The names of Rudabaugh and Webb would be mentioned together at least twice more. Rudabaugh had come to the New Mexico Territory with another group of outlaws including Dave Mather in an area in which Webb was working as Marshall. There, they began to rob trains and stagecoaches. Webb was serving as a lawman in Las Vegas, New Mexico where he is said to have tacitly allowed Rudabaugh and his associates (a group that came to be known as the “Dodge City Gang” and included “Mysterious Dave” Mather, Joe Carson, “Hoodoo” Brown and others) to operate until Webb himself was charged with murder after a fatal shooting in a Las Vegas saloon. Local papers have Webb being convicted of the murder of a man named Kelliher. Webb was sentenced to hanging, though that sentence was later commuted by the territorial governor and reduced to life in prison. About 1880, Rudabaugh and an associate tried to break Webb out of the Las Vegas jail, but were unsuccessful on this occasion, although another lawman was killed in the process.

Rudabaugh then became associated with Billy the Kid, possibly through another former “Dodge City Gang” member named Pickett. A December 16, 1880 paragraph in the Daily New Mexican out of Santa Fe attributes the Las Vegas Optic of saying Billy the Kid, Rudabaugh and another outlaw named Billy Wilson were all three killed by lawmen, but that turned out to be false. Rudabaugh, Billy the Kid and other outlaws including Pickett were later arrested by Sheriff Pat Garrett after a rural shootout in 1881 and were taken to jail in Las Vegas, New Mexico. As luck would have it, John J. Webb was also lodged in the same jail. In late 1881, Webb, Rudabaugh and five others managed to escape this jail by removing stones in the wall and creating an opening just large enough for them to squeeze through.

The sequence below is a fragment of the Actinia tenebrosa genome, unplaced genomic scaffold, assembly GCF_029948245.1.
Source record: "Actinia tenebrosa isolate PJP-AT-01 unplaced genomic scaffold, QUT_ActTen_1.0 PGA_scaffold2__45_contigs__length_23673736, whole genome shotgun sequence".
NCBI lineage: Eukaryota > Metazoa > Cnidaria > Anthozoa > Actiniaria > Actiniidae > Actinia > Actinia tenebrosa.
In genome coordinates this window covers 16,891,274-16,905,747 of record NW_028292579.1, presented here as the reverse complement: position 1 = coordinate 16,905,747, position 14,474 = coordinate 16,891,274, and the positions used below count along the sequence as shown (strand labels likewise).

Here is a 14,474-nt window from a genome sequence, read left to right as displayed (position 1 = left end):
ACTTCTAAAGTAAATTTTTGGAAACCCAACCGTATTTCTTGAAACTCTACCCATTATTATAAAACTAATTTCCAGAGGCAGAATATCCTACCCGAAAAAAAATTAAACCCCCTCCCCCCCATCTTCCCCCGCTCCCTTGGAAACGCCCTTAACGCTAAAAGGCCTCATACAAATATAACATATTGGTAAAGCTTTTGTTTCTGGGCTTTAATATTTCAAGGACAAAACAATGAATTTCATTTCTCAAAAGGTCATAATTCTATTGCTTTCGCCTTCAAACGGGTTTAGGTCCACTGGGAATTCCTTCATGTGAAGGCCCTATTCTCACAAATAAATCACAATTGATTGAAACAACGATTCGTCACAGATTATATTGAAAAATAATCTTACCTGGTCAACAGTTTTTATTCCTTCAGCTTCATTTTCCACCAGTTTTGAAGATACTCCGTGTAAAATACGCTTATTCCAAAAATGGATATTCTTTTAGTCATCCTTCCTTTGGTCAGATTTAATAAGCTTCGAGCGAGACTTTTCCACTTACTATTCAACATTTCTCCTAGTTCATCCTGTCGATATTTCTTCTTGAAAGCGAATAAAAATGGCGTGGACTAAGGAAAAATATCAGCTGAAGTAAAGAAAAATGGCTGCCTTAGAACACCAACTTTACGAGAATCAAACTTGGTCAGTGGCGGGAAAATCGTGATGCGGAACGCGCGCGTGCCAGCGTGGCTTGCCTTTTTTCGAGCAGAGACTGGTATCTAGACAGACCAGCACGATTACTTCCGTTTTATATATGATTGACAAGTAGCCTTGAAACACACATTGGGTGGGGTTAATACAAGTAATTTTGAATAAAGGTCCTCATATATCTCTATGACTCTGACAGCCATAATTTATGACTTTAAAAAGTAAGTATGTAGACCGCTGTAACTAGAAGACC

Rudabaugh is often now referred to as “Dirty Dave” Rudabaugh, presumably from his disregard for personal hygiene. However, in newspaper archives, and the articles about him are not that numerous, none during his lifetime mention any nicknames for Rudabaugh. Mather, on the other hand, was called “Mysterious Dave” Mather in newspaper articles that refer to him by his nickname. “Hoodoo” Brown also went by his nickname in period newspaper articles. Billy the Kid, of course, had a proper name, but was quite often just referred to by his nickname.

After escaping into Texas, Rudabaugh and Webb parted ways for what would be the final time. Webb headed northeast to Arkansas and changed his name. Rudabaugh headed to Mexico. Webb’s story soon ended, though not by violence. He was successful in avoiding being recaptured for his earlier New Mexico conviction, but he died of smallpox in 1882.

Rudabaugh first settled into a life of cowboying for a Mexican landowner. Living in Chihuahua, he seemed to be safe from United States authorities, but trouble still managed to find him in 1886. The generally accepted account of his demise is that he got into a shooting match over a saloon card game. Rudabaugh managed to kill two of the other players, but after leaving the scene for a while, he returned to the saloon only to be overcome by local citizens. The legend ends with him being decapitated. Like many other outlaws, there is also a parallel story that he escaped this fate and instead he was married, had a family and died many years later.